What will digital health look like post-COVID-19?
The COVID-19 pandemic is unlike anything the world has seen for generations and as a result, few, if any countries were set up for the immediacy and scale of the impact. A pandemic of this size has put pressure on all of our services. With social distancing measures being gradually eased - albeit with baited breath and localised strategies - now, the combination of testing and digital solutions are important in helping to contain the current pandemic and avoid a second peak in the coming weeks and months.
Many health-tech providers are working with the NHS for example, Microsoft Teams has been rolled out across the entire NHS to support remote working. has urged the NHS to shift towards "Zoom medicine", where patients can engage with doctors via the phone or using video conferencing tools to reduce face-to face appointments.
It appears that the doubts and questions that people in the health sector have had around the use of technology have taken a back seat. Why? Because the industry is looking for ways to deliver effective and scalable healthcare, whilst keeping people away from hospitals, surgeries and clinics where possible. With a lot of innovation being fast-tracked into mainstream healthcare delivery, it will be impossible to put these solutions back post-pandemic. Before our eyes technology is shaping how healthcare will be delivered in the years to come.
Adjusting to the new normal
An outbreak such as this is daunting for anyone, but for people living with cancer, they have had to contend with the added concerns and challenges of changes or postponements to their treatment. At the beginning of the pandemic, new patients were forceduntil after the worst of the outbreak had passed. We also saw news of people with less than a year to live, being put at the back of the NHS queue. The action taken to scale back urgent treatment and the public’s apprehension of going for referral assessments has caused concerns that . Recent has suggested that almost more people with cancer in England could die within a year as a result of the pandemic.
Although NHS services are being restored, starting with cancer and mental health, doctors are now faced with a series of new challenges, including how to prioritise who is treated first. Charities such as are petitioning the NHS and the government with its 'No Time To Wait' campaign to address this emergency and avoid certain patients being pushed to the back of the queue.
Currently a framework of questions and visual observations are used by clinical teams to determine the health-status of patients. This is where a data-driven approach can play a dramatic role in helping to better inform doctors and nurses. It will also help take the guesswork out of treatment for patients.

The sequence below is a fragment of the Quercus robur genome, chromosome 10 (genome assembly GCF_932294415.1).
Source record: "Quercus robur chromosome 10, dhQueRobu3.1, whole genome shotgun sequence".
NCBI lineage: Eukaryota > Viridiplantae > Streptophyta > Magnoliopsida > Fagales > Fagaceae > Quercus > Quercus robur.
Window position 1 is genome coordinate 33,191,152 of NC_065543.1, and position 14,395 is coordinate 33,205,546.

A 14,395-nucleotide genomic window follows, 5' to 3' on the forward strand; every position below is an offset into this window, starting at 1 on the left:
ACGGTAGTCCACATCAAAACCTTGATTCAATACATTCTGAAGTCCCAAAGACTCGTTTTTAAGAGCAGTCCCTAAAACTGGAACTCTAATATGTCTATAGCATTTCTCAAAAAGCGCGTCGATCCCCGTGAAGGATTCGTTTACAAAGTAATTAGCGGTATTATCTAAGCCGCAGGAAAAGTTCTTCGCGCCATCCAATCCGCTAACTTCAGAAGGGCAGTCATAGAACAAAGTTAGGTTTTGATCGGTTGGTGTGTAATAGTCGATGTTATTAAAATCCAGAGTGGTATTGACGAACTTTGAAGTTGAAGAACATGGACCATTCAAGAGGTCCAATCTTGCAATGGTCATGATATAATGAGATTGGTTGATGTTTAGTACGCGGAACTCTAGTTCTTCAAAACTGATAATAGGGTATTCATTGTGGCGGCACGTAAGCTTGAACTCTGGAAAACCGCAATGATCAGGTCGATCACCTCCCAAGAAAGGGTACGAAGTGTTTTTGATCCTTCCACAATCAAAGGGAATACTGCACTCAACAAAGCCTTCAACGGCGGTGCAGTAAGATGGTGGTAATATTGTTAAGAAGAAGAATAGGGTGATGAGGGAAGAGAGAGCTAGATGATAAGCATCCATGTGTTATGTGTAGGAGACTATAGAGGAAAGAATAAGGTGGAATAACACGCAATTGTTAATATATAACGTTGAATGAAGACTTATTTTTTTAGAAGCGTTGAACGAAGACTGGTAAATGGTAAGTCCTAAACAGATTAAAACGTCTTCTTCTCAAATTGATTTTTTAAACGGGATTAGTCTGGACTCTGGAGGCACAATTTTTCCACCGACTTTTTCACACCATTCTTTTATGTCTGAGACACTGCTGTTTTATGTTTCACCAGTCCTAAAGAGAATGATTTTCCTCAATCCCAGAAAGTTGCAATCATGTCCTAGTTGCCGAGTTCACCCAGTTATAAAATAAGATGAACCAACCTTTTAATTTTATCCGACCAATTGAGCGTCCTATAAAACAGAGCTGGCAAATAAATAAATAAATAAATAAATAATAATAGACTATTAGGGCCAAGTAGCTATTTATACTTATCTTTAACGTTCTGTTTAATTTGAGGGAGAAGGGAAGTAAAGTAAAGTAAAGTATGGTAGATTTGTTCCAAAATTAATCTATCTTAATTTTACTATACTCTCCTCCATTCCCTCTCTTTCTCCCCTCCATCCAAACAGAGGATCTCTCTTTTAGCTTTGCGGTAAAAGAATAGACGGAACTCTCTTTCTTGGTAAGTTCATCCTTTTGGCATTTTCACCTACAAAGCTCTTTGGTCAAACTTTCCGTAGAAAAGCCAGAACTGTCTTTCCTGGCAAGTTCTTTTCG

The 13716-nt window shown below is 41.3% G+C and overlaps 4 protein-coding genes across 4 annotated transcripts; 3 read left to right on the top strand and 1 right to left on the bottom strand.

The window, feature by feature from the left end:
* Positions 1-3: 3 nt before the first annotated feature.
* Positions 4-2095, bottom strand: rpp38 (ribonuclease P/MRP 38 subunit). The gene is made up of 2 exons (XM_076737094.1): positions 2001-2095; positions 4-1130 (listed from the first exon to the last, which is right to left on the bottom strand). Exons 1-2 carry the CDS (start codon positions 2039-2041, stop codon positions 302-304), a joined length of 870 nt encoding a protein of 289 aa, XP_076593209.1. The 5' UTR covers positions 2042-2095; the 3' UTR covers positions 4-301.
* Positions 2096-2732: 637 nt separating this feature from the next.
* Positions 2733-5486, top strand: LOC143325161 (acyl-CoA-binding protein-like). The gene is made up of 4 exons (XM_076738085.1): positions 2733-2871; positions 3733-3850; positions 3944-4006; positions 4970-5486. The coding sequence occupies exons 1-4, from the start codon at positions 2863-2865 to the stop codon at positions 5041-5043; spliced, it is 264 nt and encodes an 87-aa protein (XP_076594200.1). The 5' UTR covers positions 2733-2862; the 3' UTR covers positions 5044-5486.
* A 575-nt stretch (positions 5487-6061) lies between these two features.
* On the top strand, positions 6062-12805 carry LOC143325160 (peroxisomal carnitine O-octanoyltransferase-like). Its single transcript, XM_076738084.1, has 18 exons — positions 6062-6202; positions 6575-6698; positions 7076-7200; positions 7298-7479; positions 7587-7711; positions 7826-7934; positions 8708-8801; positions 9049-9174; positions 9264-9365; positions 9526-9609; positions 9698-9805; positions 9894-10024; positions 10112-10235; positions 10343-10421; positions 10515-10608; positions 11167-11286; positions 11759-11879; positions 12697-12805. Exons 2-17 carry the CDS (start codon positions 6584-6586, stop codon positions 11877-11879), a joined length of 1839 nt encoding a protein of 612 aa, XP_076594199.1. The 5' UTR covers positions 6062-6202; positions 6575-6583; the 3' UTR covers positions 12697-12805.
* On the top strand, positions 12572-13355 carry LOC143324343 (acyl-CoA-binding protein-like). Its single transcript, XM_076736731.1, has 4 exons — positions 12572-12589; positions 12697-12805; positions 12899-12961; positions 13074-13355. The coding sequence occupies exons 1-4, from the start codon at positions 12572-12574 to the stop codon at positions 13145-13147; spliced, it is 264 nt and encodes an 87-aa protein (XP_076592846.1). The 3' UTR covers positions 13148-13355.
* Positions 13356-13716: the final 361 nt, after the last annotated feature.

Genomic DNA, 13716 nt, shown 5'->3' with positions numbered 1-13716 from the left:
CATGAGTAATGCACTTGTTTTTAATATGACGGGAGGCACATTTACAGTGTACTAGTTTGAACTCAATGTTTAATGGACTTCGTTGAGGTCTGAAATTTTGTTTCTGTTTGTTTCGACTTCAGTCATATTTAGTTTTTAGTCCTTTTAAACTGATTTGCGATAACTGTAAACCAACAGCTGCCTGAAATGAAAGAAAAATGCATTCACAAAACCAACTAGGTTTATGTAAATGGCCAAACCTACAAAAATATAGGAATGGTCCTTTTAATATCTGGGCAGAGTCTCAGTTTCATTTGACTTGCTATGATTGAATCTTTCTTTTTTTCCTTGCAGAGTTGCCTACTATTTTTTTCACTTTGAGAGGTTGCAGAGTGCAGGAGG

The connected patient
Cancer is a hugely complex disease and it is hard to expect patients to become experts and recall every detail of what they have experienced over a period of time. A common side-effect for people undergoing chemotherapy treatment is short-term memory loss, often described as “chemo brain”. Having a digital tool where they can monitor their symptoms, medications, side-effects and more in real-time, using connected wearable technologies, provides a more accurate and trusted view. It also means health professionals will be able to access a 360º view of the patient whether they are seeing them in person or remotely via video consultation. This will help doctors to deliver better patient care and save more lives.
In an increasingly isolated world, it's about making sure that people living and dealing with cancer feel supported. By utilising the data available to them, clinicians can identify side-effects and symptoms quickly, and spot at a glance whether somebody under their care needs to come in for further treatment, or needs advice whilst at home. This will help lighten the load on hospitals, and increase capacity as they can take a data-led approach to triage.
A key area which has prompted a lot of discussion during lock down is around mental health. Staying at home for extended periods of time can be difficult. But for people living with an illness, anxiety and loneliness can slowly creep in and wreak havoc with an individual's mental state. Being able to track mood and mental state online which clinical professionals have visibility of will be key to make sure prompt action is taking place to avoid symptoms of depression. Regularly logging thoughts can unburden people and make them feel less lonely, especially at a time of self-isolation. With some regions across the UK going back into lockdown as cases begin to creep up, staying connected will remain a key part of patient treatment.
Wearable technology devices can be used to monitor physicality changes in real-time. This way, vulnerable members of society will no longer need to have an internal tug of war and debate on whether they should report side-effects and symptoms to their clinicians.
We are on the cusp of a healthtech revolution where the lessons learned from this virus and approach to tackling it today will become embedded for years to come offering more safe, scalable and efficient healthcare.
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